Small Talk: AMZ quick to place its bets on Taiwan casino development

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The Independent Online

All bets are on in Taiwan, apparently. The island's authorities passed legislation on 12 January, which for the first time allowed for casinos to be opened. Before the ink was dry, the Alternative Investment Market-listed AMZ Holdings, which already owns 27 acres of land in the Penghu Islands region of Taiwan, announced plans to build the country's first Macau-style hotel and casino complex.

Furthermore, the group claims that any pretender to its crown will now have to negotiate directly with them as the Penghu Islands, AMZ contends, is the only place the government will allow casinos to go up. The alternative, they say, is to deal directly with the Taiwanese administration, and it took AMZ eight years to secure the land it now occupies.

Ever dutifully, analysts at the group's broker Evolution rushed out a helpful note predicting that the group's share price would soon be scaling the dizzy heights of 235p, after closing at 97.5p on Friday evening:

"AMZ's value is underpinned by freehold ownership with all necessary approvals for resort development. We believe the value of this is materiallyhigher than the acquisition cost of the original multiple plots of agricultural land. With gaming now lawful in the offshore islands, we believe the land has a much higher potential value."

AMZ's chief executive, Michael Treanor, who is based in the United States, will be hoping that his present employer has a brighter future than one of the other companies on his CV. Mr Treanor will no doubt have gained valuable experience, however, when he was a real estate investment banker at Lehman Brothers.

Nomads face threat of being sued by investors, City law firm warns

A law firm that may be finding the lack of deals on AIM a little stifling has happened on a rather clever idea of trying to mitigate the loss from the dwindling number of AIM listings by issuing a press release warning Nomads that they face the possibility of being sued as the downturn hits.

"The economic crisis is putting a huge amount of strain on Nominated Advisers to monitor the progress of the (AIM) listed companies that they sponsor," says Wedlake Bell, a City law firm. "Nomads have an obligation to advise sponsored companies on communicating to their shareholders, and in particular to ensure that these companies communicate price-sensitive information in a timely manner. Wedlake Bell explains that the economic slowdown and collapse in commodity prices means that AIM-listed companies are likely to have more price-sensitive information to disclose – which in turn means that Nomads will have a lot more work to do in order to fulfil their continuous monitoring obligations."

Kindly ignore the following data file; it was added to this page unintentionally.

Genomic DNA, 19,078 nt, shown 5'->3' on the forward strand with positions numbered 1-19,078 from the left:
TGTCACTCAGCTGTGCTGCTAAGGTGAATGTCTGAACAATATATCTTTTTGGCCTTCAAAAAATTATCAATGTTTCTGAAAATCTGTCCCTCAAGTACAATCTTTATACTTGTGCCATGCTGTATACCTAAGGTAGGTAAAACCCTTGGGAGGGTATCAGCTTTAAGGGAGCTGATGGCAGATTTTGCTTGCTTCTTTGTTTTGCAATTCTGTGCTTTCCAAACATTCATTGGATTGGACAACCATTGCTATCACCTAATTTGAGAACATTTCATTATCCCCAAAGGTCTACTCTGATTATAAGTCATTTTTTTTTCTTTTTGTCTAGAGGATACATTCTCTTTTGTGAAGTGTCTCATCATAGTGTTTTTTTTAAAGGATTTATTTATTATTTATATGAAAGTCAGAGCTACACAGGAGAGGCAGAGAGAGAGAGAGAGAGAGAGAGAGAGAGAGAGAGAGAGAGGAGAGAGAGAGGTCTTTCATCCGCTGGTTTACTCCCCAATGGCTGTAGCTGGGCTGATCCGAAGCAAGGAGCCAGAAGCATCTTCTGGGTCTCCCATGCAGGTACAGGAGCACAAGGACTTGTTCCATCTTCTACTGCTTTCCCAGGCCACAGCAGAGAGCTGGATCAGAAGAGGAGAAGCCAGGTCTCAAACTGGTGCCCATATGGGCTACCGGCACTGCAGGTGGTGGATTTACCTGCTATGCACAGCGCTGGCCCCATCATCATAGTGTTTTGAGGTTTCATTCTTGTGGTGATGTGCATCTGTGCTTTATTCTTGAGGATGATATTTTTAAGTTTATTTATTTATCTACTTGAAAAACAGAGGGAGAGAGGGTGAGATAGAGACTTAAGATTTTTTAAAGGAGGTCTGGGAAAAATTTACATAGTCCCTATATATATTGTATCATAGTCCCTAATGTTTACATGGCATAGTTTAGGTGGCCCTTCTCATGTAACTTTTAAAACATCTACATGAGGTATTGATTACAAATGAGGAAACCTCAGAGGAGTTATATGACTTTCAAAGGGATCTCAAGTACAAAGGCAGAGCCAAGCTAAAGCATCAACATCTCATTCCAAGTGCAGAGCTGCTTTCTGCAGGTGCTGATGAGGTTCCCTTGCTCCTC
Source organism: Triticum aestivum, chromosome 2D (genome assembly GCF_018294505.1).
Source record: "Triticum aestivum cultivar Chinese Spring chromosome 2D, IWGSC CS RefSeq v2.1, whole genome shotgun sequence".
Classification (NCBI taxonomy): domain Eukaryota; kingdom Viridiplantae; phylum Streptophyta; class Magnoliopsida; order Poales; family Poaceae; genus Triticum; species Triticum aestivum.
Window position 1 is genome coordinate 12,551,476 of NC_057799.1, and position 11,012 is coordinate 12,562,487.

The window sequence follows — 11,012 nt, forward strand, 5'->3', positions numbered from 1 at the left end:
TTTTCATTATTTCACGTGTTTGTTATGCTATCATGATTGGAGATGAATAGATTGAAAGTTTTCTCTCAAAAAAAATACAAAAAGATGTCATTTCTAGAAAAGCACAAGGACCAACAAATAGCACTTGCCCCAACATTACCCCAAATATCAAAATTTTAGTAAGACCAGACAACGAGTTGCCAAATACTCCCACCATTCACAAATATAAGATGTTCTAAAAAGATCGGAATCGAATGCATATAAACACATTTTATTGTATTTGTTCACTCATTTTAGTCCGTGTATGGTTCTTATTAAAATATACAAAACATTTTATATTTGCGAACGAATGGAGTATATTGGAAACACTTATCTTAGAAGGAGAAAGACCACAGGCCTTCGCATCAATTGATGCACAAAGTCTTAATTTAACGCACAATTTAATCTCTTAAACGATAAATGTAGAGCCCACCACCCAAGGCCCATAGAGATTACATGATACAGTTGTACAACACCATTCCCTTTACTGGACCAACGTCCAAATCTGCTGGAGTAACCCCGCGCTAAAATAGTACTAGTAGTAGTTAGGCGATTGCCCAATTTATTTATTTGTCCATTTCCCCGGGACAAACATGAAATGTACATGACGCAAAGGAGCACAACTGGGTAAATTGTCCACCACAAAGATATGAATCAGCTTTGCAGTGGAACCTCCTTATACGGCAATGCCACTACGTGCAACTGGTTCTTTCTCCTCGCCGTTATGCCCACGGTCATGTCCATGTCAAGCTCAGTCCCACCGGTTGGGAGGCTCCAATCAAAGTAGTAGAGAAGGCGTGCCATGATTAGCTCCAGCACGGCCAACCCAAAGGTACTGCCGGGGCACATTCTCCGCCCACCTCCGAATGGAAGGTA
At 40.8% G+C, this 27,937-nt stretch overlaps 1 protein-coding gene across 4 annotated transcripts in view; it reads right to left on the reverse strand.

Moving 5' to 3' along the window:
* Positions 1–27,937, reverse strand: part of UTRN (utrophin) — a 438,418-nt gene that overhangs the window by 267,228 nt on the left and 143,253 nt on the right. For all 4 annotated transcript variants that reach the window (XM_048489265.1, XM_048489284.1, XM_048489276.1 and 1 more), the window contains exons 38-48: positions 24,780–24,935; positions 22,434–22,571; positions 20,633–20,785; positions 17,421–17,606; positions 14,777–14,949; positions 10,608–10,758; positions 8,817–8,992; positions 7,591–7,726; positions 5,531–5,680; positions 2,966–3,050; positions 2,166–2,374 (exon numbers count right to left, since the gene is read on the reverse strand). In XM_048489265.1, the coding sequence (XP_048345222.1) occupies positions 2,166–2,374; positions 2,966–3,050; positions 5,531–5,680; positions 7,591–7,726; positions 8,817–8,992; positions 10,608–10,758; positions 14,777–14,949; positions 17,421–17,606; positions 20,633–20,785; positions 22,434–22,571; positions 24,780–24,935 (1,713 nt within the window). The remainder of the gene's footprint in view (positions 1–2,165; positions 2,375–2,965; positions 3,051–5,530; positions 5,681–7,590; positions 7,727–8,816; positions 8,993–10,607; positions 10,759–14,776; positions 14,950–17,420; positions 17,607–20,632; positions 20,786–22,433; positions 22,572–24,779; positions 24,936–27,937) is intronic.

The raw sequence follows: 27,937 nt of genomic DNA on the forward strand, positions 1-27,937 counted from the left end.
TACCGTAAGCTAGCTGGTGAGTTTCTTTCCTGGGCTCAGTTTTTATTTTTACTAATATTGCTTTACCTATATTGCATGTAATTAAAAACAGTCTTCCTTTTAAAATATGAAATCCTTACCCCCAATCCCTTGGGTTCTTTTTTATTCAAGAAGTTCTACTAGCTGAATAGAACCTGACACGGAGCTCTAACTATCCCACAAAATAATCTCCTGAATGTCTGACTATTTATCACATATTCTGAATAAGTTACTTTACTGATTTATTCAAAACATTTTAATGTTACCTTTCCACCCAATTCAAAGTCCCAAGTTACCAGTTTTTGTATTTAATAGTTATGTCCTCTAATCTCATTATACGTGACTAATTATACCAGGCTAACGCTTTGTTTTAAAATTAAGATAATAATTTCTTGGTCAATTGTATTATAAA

No doubt the firm is absolutely right. Equity funds are almost guaranteed to have lost substantial amounts of money in the last few months and no doubt they will be looking for any opportunity to claw back some of the losses, using any means available, including suing those that encourage them to buy shares in the smallest of public companies.

The group's representatives insist the release is all about raising the firm's profile and to promote a forthcoming conference. The suggestion that the press release might sow the seeds of suing a broker in a struggling investor's mind is far too cynical, they cry, although "potentially" it could happen.

Lawyers aim to please with website

Good news for those private companies thinking that now is the time to take the plunge and go for a public listing on AIM. Lawyers at Pinsent Masons have come up with the ingenious notion of launching a website,, which, they say, will also contain information "about continuing obligations affecting companies already listed on AIM, as well as information for brokers and other intermediaries active in the AIM market."

All this is great, except for one problem. There cannot be more than a handful of small-cap companies in the UK that are even countenancing the prospect of a public listing in today's market. And even if they were, the chances of any investors putting their hands in their pockets to fund such a move are about nil.